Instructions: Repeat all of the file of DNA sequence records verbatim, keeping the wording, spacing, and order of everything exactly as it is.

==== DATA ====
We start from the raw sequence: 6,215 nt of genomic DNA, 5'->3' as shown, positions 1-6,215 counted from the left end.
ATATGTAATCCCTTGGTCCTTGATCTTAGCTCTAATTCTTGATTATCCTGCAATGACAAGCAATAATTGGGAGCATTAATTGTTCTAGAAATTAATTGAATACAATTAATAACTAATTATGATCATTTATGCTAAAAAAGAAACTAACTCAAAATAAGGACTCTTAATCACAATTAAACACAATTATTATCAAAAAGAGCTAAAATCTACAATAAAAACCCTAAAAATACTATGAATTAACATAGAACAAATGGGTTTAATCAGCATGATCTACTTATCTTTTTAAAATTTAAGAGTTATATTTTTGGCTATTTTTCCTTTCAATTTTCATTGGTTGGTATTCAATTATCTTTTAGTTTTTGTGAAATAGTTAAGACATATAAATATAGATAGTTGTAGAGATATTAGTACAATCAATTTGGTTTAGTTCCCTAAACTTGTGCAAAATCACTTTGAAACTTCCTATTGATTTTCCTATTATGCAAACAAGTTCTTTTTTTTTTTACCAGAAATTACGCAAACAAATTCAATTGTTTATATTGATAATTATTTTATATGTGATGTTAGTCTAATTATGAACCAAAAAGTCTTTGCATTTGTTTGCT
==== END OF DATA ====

We start from the raw sequence: 6,215 nt of genomic DNA, 5'->3' as shown, positions 1-6,215 counted from the left end.
ATATGTAATCCCTTGGTCCTTGATCTTAGCTCTAATTCTTGATTATCCTGCAATGACAAGCAATAATTGGGAGCATTAATTGTTCTAGAAATTAATTGAATACAATTAATAACTAATTATGATCATTTATGCTAAAAAAGAAACTAACTCAAAATAAGGACTCTTAATCACAATTAAACACAATTATTATCAAAAAGAGCTAAAATCTACAATAAAAACCCTAAAAATACTATGAATTAACATAGAACAAATGGGTTTAATCAGCATGATCTACTTATCTTTTTAAAATTTAAGAGTTATATTTTTGGCTATTTTTCCTTTCAATTTTCATTGGTTGGTATTCAATTATCTTTTAGTTTTTGTGAAATAGTTAAGACATATAAATATAGATAGTTGTAGAGATATTAGTACAATCAATTTGGTTTAGTTCCCTAAACTTGTGCAAAATCACTTTGAAACTTCCTATTGATTTTCCTATTATGCAAACAAGTTCTTTTTTTTTTTACCAGAAATTACGCAAACAAATTCAATTGTTTATATTGATAATTATTTTATATGTGATGTTAGTCTAATTATGAACCAAAAAGTCTTTGCATTTGTTTGCT